Leverick Bay has also undergone a remarkable recovery effort and looks fairly unscathed – although its signature British telephone box has taken a bit of a beating. We dine on the restaurant’s turquoise veranda, and Richard Branson sits with his family two tables down. The British entrepreneur refused to leave Necker during the storms, and both of his luxury offerings are set to reopen later this year. The locals don’t bat an eyelid at his presence and the unwritten code of the BVIs – everyone is to be treated equally – clearly remains in force.
A further 14 nautical miles north of Leverick Bay lies Anegada, which offers a completely different feeling from the rest of the BVIs – it’s the only coral island and is as flat as a pancake (its highest point is less than nine metres above sea level). The islanders originally made their wealth by using lights to lure ships onto the reef and stealing their cargo. Today, the island has a somewhat more respectable reputation as a scenic tourist hangout (for those in the know), serving fresh lobster and strong rum cocktails.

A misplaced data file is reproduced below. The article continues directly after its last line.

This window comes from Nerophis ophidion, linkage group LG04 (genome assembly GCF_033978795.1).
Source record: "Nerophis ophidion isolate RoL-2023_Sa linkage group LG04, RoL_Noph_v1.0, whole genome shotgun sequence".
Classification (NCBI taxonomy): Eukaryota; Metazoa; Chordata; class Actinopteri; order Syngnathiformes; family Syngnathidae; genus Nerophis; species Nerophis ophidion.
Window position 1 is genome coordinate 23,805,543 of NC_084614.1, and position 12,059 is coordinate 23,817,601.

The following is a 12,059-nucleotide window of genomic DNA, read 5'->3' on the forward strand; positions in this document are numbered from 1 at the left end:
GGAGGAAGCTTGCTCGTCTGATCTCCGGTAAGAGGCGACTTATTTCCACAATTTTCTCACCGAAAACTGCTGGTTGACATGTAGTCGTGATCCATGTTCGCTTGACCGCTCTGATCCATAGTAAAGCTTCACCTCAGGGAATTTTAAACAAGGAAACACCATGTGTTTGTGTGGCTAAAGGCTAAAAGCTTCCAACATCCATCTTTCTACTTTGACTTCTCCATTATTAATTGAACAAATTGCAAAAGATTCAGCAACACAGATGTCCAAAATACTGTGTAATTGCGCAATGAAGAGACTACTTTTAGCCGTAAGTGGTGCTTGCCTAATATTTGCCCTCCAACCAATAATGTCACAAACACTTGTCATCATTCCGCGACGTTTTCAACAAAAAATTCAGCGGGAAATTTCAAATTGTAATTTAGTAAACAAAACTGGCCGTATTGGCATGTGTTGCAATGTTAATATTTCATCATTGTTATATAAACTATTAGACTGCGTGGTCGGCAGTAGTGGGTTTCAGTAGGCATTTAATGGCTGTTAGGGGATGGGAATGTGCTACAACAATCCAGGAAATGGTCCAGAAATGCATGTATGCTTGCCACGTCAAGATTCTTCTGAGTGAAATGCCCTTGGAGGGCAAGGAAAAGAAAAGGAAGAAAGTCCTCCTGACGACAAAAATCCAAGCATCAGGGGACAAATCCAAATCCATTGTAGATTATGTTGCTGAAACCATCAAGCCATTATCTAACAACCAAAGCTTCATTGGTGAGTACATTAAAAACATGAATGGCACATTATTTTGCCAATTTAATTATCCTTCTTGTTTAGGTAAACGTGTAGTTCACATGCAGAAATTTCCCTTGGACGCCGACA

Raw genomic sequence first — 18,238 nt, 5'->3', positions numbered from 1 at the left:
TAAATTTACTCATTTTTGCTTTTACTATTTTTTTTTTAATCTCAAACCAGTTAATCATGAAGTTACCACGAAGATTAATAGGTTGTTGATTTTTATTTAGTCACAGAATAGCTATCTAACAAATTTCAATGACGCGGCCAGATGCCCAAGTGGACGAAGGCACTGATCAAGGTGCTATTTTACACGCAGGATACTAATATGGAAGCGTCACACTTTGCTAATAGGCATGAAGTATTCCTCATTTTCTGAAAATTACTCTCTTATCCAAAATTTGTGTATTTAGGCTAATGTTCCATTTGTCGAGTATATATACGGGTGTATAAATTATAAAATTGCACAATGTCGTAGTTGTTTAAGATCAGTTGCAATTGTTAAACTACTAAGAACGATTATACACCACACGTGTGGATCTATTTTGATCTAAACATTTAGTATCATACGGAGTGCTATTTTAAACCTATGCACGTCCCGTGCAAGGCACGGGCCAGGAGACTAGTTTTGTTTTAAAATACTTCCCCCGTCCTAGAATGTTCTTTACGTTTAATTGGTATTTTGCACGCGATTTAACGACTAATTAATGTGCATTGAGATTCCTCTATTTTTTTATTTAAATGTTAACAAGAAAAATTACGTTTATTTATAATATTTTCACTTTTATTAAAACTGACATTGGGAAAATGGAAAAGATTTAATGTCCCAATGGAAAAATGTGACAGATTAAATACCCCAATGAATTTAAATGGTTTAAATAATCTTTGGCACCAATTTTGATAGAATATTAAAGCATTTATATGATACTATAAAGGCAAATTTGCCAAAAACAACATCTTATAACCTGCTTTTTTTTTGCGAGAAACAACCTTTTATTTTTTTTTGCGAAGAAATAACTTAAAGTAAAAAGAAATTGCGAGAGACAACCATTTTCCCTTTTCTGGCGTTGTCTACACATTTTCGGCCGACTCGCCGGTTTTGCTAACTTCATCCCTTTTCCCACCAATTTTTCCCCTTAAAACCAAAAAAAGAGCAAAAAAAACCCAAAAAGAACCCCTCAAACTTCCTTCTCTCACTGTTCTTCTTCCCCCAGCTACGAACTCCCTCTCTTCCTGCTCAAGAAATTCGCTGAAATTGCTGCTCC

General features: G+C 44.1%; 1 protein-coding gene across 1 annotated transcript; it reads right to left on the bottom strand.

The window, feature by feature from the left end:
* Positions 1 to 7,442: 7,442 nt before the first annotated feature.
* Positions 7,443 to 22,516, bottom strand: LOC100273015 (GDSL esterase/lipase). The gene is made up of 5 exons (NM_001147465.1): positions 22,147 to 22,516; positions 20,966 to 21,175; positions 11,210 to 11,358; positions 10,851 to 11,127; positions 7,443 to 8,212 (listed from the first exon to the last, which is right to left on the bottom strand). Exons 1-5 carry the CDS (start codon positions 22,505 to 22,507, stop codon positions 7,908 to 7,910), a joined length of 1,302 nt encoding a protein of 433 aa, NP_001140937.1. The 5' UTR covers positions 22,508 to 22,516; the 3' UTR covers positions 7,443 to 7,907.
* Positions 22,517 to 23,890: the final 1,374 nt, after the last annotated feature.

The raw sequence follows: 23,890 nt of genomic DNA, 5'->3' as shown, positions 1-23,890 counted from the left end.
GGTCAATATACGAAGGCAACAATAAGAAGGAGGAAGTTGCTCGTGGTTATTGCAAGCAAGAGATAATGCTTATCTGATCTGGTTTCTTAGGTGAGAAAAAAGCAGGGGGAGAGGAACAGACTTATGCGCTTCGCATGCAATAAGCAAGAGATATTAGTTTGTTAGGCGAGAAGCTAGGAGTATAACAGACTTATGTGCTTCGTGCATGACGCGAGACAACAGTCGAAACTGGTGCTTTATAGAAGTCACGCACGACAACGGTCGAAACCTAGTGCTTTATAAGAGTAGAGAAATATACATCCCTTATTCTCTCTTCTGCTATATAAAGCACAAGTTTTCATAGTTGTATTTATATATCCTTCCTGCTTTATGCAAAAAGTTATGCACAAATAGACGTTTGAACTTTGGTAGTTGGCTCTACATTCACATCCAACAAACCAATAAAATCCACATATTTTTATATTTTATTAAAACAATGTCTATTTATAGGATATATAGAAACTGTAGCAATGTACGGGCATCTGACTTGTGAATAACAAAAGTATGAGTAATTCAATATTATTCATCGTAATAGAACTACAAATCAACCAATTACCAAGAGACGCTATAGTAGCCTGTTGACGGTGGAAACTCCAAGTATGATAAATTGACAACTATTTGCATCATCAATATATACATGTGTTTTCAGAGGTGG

One of the best places to sample these local delicacies is the Lobster Trap at Setting Point, which has simple white tables spread across a wooden jetty lit by fairy lights. To secure the best lobster you have to order in advance, as they are kept in cages in the water until the last possible moment to ensure freshness. Caribbean lobster has a reputation for being small and chewy, yet when grilled perfectly they are anything but (and half is definitely enough). The restaurant is under the same ownership as the Anegada Beach Club, one of the few places where tourists can stay on the island. It offers barefoot luxury in the elevated beach huts that line its wild, untouched beach.